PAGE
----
Big data offers huge advantages in enhancing or ‘augmenting’ data, giving it added meaning and context, creating a broader perspective in which to view things, and adding to the value of data and enhancing the potential depth of evaluation. We are increasingly seeing the implementation of big data integration and synthesis to assist in decision making in a range of control room environments, and this is just the start of a process that is likely to be much more sophisticated in the future. Processes such as face recognition, number plate recognition, access and personal information, movement tracking, and various dimensions of video processing can all be combined to assist us to make decisions in the security area.
The foundation of big data is, by nature, shared and linked data. In many cases this may be live data from sources such as weather, traffic, number plate recognition, positioning or status from electronic tags, etc. In others, you may access short- to long-term stored data where delays of data transfer and processing can lead to a few seconds of latency in the process of the transmission and integration.
For example, scams using delays measured in seconds in live feeds for betting abuse have been found in a number of crime syndicate related activities. However, users are also likely to access systems that contain days, weeks or even years of recorded data. In all of these, there is a quality factor that should be evaluated very carefully. Risk implications include having inaccurate information, out of date information, faked information, or delayed updates that can have a major impact on the integrity of judgement or conclusions that arise from the data.
Data is only as good as the capture process and ongoing management of the information in the database. One would consider the data inflow process, how consistently is data treated across the capture process, and the considerations regarding accuracy and possible deviations or inconsistencies. In addition, how timeous is the data or does it reflect conditions that may have already changed or become obsolete, how regularly is it updated and is there a way to establish the most recent update, and what happens with redundant data – is it cleaned, does it clog up the systems, when does it become redundant, and who has responsibility for this?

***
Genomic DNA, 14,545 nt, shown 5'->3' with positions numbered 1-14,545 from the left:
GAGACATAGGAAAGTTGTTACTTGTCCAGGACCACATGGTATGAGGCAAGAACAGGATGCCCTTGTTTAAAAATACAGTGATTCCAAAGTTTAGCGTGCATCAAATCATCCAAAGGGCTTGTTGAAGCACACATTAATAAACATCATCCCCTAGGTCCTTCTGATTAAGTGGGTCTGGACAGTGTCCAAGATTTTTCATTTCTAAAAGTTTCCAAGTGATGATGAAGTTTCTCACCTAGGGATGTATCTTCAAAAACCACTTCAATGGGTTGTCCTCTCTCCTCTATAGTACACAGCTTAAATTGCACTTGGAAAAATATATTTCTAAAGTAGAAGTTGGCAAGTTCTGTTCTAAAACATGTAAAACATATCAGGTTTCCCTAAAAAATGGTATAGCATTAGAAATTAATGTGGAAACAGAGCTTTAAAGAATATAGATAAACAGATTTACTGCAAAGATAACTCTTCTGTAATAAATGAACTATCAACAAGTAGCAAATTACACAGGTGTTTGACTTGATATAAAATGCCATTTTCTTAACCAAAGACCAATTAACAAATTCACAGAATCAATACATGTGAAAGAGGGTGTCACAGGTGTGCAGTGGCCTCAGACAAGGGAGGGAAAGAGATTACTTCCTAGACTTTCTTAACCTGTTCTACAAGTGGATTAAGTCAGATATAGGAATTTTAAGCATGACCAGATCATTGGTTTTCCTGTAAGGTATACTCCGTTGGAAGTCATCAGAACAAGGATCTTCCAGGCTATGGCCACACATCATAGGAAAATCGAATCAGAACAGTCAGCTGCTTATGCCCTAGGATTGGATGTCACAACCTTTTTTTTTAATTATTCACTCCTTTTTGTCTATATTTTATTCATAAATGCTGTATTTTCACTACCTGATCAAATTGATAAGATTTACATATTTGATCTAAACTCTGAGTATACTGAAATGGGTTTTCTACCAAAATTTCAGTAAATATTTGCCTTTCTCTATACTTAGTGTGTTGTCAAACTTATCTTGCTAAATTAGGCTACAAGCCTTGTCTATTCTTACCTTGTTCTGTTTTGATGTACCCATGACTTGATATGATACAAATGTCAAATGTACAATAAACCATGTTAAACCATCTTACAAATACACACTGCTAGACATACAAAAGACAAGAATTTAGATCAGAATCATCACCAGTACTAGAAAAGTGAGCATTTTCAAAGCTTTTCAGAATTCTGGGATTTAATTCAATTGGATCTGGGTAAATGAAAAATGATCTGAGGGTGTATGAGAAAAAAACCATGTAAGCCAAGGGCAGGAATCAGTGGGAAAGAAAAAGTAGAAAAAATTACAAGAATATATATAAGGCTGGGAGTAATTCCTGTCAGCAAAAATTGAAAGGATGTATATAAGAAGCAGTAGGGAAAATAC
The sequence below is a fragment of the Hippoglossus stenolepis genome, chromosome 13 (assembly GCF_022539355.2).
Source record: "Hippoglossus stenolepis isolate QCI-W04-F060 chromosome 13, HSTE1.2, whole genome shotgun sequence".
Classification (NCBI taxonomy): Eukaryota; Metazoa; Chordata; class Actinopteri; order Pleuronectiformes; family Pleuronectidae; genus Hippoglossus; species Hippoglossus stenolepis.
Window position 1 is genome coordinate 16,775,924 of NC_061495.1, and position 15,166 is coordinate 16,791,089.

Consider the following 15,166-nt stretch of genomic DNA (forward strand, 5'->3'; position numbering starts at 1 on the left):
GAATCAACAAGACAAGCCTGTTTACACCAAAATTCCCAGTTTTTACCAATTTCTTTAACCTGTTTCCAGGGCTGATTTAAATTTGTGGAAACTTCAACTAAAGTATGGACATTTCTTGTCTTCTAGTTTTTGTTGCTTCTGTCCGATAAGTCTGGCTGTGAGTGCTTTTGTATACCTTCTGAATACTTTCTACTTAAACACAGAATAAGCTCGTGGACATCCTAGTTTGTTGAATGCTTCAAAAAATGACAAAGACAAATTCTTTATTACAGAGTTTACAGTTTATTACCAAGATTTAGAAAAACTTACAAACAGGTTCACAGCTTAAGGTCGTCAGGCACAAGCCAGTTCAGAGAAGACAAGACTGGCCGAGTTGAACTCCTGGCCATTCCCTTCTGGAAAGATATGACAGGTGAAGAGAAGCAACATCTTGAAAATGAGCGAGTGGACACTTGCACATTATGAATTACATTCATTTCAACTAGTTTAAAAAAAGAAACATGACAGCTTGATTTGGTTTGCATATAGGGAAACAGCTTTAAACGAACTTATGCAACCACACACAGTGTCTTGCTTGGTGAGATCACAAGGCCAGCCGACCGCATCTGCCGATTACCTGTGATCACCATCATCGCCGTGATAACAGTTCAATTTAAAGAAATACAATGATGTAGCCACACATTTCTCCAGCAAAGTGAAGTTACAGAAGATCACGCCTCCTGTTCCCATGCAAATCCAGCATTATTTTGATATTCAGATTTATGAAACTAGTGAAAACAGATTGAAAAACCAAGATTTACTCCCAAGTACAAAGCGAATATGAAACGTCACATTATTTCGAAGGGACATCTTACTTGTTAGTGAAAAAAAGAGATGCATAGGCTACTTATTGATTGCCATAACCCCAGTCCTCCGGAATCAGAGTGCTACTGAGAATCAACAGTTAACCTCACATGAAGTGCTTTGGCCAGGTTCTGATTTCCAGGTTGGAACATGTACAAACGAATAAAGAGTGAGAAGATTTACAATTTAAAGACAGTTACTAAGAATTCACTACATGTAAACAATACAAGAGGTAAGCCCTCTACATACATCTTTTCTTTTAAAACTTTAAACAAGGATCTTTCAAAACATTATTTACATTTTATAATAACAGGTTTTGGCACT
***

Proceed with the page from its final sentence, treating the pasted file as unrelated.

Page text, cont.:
Obviously the design of the big data system interaction and integration would consider some of these factors, but the danger is in taking these kinds of conditions for granted and ending up with a domino effect where small errors can lead to major implications for valid decision making. Where parties responsible for data management of some of the systems are not efficient in their capture, management and maintenance it has implications for the validity of the data.
Before you start using big data sources, you need to have your own evaluations of the risk implications of using the various sources. This should include trustworthiness, confidence levels, and measures that are built in for verification. Further, it is not just the data itself. There may be various algorithms that have been set up to process the data which may have their own implications. The issue of algorithm bias and discrimination that may result from perspectives of those setting up the system came up as a prominent issue in a behaviour analysis conference in Minneapolis recently, with comments from an ACLU representative commenting about the potential of this.
Ultimately the use of big data is a social process and not just an IT one. Where data can get captured, criminals may be working actively to combat identification or labelling by systems such as number plate recognition, or face recognition. This may go to active strategies such as cloning number plates and even vehicles, not just hiding identifiers. Hacking and manipulation of such systems, or paying to have data compromised or changed need to be taking into consideration.
Users should conduct a thorough risk analysis of the systems they may be drawing from, and have procedures in place to ensure verification, legal accountability, and be in a position where they can evaluate the cost of working decisions or outcomes on the business or organisation. Use of powerful tools needs to be balanced with appropriate caution.
Relying on AI for decision making should also be part of any risk evaluation. Thinking and verifying before one acts on data should ultimately be a human decision which incorporates verification and situational awareness. I continually am surprised by the amount of social and psychological consideration that needs to go into security systems that are supposedly ‘intelligent’ and can think and act on their own. How much do you trust the people behind the data?
Dr Craig Donald is a human factors specialist in security and CCTV. He is a director of Leaderware which provides instruments for the selection of CCTV operators, X-ray screeners and other security personnel in major operations around the world. He also runs CCTV Surveillance Skills and Body Language, and Advanced Surveillance Body Language courses for CCTV operators, supervisors and managers internationally, and consults on CCTV management. He can be contacted on +27 11 787 7811 or firstname.lastname@example.org
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